When I was 5 years old and started kindergarten, I was "Star of the Week" and got to decorate the wall of the bulletin board with photos of my friends and family. I got to bring in items and tape them up to present the things that made me "me." I remember feeling proud and confident as I presented my photos and my prized possessions to my class, but I was met with some stares and confusion. I had told my peers in room K-115 that I had two homes: my mom's house and my dad's house. I was a child of divorce.
My parents got divorced when I was 3 years old. For 95 percent of my life, I grew up with them apart. I have no memories of them together, in love hand-in-hand. In all honesty, I can't even picture what my parents would even be like together — I just know them apart. And seeing how they were apart, I can't even imagine how they made it work together.
I don't want to love someone with ultimatums and restrictions. I don't want to love someone with a sharp tongue.
Growing up in a small neighborhood where gossip travels faster than the wind, it seemed like everyone knew about my parents' business. People talked all over the neighborhood about their public disagreements, outbursts, and arguments. For a child, it was embarrassing. I didn't want to invite both of them to my softball games, and I never wanted them to run into each other at dance class. And God forbid they both came to parent-teacher conferences.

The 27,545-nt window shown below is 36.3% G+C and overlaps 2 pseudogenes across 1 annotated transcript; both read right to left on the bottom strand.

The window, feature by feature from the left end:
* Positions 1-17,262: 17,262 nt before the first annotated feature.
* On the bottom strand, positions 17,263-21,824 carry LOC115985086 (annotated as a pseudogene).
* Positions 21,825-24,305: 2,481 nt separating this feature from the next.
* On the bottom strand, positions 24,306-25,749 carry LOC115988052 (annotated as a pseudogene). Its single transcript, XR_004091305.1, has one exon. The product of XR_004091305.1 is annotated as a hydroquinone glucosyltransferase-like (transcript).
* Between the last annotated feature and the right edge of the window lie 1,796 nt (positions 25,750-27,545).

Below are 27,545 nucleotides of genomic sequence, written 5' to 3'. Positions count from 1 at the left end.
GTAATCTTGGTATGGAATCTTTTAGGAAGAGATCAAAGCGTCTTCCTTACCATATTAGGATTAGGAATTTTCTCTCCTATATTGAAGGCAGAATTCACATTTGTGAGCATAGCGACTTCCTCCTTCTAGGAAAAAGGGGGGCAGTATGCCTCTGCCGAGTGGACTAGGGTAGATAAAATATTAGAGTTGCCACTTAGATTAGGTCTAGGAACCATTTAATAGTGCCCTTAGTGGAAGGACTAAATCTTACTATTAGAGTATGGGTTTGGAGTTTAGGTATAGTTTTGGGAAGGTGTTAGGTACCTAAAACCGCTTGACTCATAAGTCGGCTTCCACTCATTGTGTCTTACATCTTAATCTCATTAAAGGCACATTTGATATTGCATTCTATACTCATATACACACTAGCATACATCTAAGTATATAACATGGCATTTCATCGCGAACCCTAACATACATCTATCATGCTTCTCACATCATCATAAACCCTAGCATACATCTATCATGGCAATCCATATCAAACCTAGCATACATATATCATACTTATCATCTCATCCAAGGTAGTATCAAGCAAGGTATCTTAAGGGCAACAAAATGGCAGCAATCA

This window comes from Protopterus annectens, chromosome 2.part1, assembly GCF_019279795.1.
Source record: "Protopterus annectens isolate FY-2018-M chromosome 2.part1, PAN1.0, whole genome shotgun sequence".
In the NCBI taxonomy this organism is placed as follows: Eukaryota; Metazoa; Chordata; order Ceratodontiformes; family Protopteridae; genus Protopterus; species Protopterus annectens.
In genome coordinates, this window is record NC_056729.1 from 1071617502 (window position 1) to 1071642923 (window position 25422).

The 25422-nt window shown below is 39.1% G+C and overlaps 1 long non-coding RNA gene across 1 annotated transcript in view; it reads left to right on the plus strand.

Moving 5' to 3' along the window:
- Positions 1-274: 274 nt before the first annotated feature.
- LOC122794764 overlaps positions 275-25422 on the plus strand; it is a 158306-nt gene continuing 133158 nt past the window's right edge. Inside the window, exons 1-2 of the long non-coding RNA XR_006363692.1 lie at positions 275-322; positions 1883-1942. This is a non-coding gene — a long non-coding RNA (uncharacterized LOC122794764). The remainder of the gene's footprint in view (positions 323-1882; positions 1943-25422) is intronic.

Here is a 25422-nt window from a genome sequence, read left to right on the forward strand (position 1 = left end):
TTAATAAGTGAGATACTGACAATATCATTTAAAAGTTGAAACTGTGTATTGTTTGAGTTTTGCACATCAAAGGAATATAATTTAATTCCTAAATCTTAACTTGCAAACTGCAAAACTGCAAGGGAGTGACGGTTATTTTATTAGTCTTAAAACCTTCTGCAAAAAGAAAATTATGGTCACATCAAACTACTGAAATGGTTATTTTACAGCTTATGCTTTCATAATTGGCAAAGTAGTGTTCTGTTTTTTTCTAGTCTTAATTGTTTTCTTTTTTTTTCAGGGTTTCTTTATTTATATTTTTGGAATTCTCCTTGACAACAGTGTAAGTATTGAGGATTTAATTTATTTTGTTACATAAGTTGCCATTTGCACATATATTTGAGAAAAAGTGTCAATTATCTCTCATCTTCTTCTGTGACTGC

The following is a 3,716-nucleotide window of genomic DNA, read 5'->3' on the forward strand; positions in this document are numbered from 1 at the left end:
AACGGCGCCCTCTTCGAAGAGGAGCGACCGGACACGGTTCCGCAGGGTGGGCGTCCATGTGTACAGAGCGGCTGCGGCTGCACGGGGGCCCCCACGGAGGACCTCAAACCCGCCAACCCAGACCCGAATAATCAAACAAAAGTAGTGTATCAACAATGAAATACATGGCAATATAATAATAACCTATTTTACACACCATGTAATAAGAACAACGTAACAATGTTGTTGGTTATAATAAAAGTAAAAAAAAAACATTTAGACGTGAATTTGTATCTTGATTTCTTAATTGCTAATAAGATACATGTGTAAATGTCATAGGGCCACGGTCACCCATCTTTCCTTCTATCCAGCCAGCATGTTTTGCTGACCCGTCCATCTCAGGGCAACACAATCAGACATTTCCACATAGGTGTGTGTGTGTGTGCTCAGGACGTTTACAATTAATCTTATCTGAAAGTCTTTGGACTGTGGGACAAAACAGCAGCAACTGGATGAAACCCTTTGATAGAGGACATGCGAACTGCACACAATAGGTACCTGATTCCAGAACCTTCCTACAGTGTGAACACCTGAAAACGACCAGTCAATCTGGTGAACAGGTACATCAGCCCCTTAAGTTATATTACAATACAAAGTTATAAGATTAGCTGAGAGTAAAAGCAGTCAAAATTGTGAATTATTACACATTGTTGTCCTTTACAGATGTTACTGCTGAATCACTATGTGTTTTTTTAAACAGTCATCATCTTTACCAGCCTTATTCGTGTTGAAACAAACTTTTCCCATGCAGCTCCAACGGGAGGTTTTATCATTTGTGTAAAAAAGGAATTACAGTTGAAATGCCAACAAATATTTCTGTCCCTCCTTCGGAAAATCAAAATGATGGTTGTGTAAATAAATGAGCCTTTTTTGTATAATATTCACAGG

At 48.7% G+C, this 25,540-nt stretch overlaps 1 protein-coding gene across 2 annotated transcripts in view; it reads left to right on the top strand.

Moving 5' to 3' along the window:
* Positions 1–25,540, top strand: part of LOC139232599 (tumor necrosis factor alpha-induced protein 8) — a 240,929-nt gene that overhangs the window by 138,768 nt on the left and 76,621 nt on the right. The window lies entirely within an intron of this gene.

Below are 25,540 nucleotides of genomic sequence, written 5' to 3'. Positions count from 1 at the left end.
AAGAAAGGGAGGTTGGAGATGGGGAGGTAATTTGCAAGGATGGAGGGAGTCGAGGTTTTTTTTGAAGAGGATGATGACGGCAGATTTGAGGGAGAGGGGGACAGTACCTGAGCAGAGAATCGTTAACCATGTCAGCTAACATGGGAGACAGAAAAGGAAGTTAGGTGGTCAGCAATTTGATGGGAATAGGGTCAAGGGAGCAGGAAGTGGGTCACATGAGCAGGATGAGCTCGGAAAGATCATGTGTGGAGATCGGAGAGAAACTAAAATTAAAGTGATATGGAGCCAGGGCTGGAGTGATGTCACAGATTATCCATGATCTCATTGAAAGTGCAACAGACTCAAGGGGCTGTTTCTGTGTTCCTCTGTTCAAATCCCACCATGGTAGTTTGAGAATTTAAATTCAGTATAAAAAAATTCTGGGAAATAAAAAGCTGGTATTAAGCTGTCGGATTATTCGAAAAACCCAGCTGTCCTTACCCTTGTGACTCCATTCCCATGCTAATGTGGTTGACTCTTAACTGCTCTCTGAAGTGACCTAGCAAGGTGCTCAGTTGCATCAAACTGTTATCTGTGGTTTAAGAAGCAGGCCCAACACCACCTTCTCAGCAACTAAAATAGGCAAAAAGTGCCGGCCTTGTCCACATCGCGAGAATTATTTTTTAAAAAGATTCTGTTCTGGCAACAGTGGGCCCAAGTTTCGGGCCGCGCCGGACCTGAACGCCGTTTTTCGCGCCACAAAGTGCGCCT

My parents disagreed about a lot of things, as do most couples whose marriages end in divorce, but with three daughters, they were tied to each other for life. Learning how to coparent and make things work should have been at the top of their priorities lists, but sometimes when you have so many problems, everything becomes white noise.
Watching my parents' relationship has taught me a lot of things, and the main thing it's taught me is how I don't want to love.
I don't want to love someone with ultimatums and restrictions. I don't want to tell them they have to give up their hopes, dreams, or goals to be with me. I don't ever want to hold someone back from everything they want in life. I want to push them toward it all.
I don't want to be with someone who I feel like I can't trust. I want to be able to share everything with someone and know that I can always confide in them, without worrying that one day they will throw it back in my face like a sucker punch. A healthy relationship is one where no conversation is off the table — not money, sex, children, friends, what have you.
I don't want to love someone with a sharp tongue. I don't want to fight dirty and use someone's weaknesses as ammunition to one-up them. I don't want to use someone's past to hurt them during a fight. I don't want to love someone "despite" what they have been through.
I don't want to love with conditions. I don't want a love that depends on whether or not we get somewhere, do something, or have the validation of others. I don't want a love that can end if things aren't accomplished or things aren't where we "need" them to be. I know that no love is perfect and there will be challenges no matter what, but it's about being on the same team.
Looking back at my parents' divorce, it was really hard when I was a kid. But now that I'm an adult, it's showed me everything I've ever needed to know about how I don't want to love, and I'm grateful for that.